One Piece started in 1997 in the pages of Weekly Shonen Jump and immediately elevated itself into a manga and anime behemoth, even topping Dragon Ball in sales and popularity in Japan. The series was widely considered one of the so-called “big three” of Shonen Jump in the 2000s alongside Naruto and Bleach. While the latter two manga and anime have concluded (though Naruto has a sequel series Boruto), One Piece continues to chug along as the undisputed King of Shonen.
Shonen Jump is designed to create popular series that can go on for as long as possible. If it isn’t popular, it gets cancelled. If it’s popular, it goes on until it can no longer continue. Too often, this leads to popular series dragging out beyond the point they probably should have, as the likes of Death Note and Bleach can attest to.
Eiichiro Oda designed One Piece so it could last a long time without losing steam. He isn’t dragging out the story and withholding the ending; on the contrary, he has an ending already planned out and will write it when the time approaches. This sets One Piece apart from its fallen peers.
Oda pre-planned his ending, set a clear goal for his protagonists and built in smaller sub-goals for his arcs. We know Luffy wants to be Pirate King, but we don’t know exactly what the mystical treasure of One Piece is. On his journey to that goal, Luffy and his crew face many other challenges. Naruto did a similar thing with its protagonist’s goal of becoming Hokage, while Bleach lacked ongoing goals entirely and fell into a pattern of repetitive fights. One Piece keeps itself fresh with arcs vastly different from each other.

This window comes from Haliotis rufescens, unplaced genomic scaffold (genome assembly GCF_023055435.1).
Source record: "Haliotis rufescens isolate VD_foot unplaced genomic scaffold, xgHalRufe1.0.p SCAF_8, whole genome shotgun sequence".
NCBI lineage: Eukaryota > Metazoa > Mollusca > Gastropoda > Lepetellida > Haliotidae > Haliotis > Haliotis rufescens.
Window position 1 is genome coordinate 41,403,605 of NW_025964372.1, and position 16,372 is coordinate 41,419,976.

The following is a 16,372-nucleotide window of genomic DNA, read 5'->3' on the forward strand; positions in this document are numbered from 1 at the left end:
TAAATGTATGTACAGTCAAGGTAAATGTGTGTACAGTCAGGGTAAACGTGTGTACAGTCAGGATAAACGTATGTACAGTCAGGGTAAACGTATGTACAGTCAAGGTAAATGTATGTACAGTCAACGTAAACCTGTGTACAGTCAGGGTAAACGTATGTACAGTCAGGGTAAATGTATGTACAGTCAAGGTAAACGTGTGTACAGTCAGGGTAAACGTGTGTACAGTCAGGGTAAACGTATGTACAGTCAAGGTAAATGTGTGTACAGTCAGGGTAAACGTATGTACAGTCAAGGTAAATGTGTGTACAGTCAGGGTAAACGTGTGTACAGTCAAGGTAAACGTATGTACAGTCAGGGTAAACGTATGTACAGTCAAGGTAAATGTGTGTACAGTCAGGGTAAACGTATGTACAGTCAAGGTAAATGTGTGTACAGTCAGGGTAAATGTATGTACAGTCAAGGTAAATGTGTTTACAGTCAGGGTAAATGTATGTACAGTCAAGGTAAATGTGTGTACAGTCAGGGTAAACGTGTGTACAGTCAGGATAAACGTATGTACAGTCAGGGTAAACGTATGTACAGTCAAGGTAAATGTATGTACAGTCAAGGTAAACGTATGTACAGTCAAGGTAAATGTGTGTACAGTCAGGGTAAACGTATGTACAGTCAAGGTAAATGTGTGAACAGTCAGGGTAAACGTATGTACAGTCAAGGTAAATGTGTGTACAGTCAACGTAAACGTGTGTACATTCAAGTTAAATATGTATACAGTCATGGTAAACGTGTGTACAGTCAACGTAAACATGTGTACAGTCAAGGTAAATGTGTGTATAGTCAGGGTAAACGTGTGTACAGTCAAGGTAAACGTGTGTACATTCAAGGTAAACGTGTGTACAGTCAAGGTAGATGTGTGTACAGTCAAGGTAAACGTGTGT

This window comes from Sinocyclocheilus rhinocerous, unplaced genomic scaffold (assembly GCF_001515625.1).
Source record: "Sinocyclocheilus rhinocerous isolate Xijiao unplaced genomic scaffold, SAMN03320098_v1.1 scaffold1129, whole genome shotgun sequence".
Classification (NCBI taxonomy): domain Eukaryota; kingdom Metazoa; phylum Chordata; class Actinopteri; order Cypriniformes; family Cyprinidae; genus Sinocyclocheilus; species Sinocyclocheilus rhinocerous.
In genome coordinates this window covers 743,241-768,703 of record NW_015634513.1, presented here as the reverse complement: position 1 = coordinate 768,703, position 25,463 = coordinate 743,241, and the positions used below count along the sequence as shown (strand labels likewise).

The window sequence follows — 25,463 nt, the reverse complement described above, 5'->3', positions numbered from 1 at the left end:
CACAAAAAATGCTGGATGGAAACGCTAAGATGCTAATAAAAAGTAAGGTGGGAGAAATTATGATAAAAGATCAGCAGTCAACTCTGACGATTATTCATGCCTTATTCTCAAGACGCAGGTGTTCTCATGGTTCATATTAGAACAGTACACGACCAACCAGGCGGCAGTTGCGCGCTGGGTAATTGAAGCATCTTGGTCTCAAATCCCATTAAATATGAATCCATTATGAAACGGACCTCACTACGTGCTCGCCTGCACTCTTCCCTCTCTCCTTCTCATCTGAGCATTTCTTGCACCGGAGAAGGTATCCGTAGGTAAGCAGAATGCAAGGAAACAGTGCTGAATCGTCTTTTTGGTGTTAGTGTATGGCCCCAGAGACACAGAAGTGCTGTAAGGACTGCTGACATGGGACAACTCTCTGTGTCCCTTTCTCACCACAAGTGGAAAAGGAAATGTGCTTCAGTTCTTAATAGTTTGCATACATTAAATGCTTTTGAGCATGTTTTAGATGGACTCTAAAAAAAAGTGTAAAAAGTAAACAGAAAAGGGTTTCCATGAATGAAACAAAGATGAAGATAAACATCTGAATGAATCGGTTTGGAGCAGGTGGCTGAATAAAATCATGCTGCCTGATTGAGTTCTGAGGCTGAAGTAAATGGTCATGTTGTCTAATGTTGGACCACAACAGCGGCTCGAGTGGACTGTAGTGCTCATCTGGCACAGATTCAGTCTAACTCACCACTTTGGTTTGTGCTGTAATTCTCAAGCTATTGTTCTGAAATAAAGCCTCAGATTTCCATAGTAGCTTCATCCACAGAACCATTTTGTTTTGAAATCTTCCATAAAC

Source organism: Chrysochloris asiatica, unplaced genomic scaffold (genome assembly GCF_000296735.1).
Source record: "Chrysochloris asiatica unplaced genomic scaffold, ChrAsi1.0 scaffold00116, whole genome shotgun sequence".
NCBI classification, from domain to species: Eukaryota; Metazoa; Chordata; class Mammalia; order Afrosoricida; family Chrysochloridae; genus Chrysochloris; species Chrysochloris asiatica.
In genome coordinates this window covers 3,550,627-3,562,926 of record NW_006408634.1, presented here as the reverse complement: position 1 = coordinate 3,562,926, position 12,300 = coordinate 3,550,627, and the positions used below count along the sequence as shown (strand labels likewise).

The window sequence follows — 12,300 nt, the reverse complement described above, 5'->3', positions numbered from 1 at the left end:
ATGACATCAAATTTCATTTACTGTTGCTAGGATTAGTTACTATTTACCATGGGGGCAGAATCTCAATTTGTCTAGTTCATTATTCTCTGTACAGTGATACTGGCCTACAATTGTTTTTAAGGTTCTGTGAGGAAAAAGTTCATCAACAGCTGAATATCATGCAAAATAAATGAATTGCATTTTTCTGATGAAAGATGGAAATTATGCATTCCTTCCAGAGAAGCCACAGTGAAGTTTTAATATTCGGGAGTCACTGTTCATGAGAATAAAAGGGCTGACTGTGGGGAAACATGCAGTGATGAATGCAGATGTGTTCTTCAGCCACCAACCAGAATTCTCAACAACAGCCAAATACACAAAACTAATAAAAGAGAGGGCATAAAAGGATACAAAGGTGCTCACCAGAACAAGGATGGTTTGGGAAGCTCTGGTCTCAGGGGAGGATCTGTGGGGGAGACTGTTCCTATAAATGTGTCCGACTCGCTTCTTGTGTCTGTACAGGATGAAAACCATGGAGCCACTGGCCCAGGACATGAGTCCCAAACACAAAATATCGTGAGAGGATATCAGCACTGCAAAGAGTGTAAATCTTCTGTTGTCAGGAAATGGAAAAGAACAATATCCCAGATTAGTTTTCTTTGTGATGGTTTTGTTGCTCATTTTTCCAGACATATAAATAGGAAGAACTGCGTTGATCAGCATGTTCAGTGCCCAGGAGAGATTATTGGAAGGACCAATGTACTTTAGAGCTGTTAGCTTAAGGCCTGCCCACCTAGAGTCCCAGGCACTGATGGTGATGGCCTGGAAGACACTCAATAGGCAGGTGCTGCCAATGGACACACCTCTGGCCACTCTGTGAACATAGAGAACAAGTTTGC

Naruto at first had similar narrative strengths to One Piece. However, after the Pain arc resolved Naruto’s character arc, Masashi Kishimoto fell into the pitfall of fluffing up the series, introducing the vastly unneeded Fourth Shinobi World War arc, and falling prey to power creep with the introductions of Madara and Kaguya. Oda, on the other hand, has made it clear that he does not intend to pad out One Piece beyond its natural conclusion.
One Piece has such a huge world, consisting of such vast sociological and political structures, that it would be impossible to end the journey any earlier than Oda intends to. Instead of artificially trying to lengthen the series, the world of One Piece forces Oda to go on longer. An entire arc can simply be made just to explain the devil fruits, or the secret of the ‘D.’ initial that many One Piece characters bear. Characters such as Buggy that appear in the first few chapters can return a hundred chapters later as more significant characters.
Many other shonen fail to do proper worldbuilding, or flesh out the characters beyond the main ones. Many of the characters from early on in Dragon Ball became inconsequential or phased out due to how strong the main characters have become, one notable example being Yamcha. Naruto‘s worldbuilding was built more on plot convenience than anything else. The story and world of One Piece begs to be as long as it is, and not any longer than it needs to be. Only Oda knows when One Piece will finally end, but rest assured, when it eventually does, it’ll end because it’s ready to end, and not because of any drop in quality.
One Piece is one of the longest running shonen anime, and a part of the big three, yet it has managed to stay consistent despite its immense length.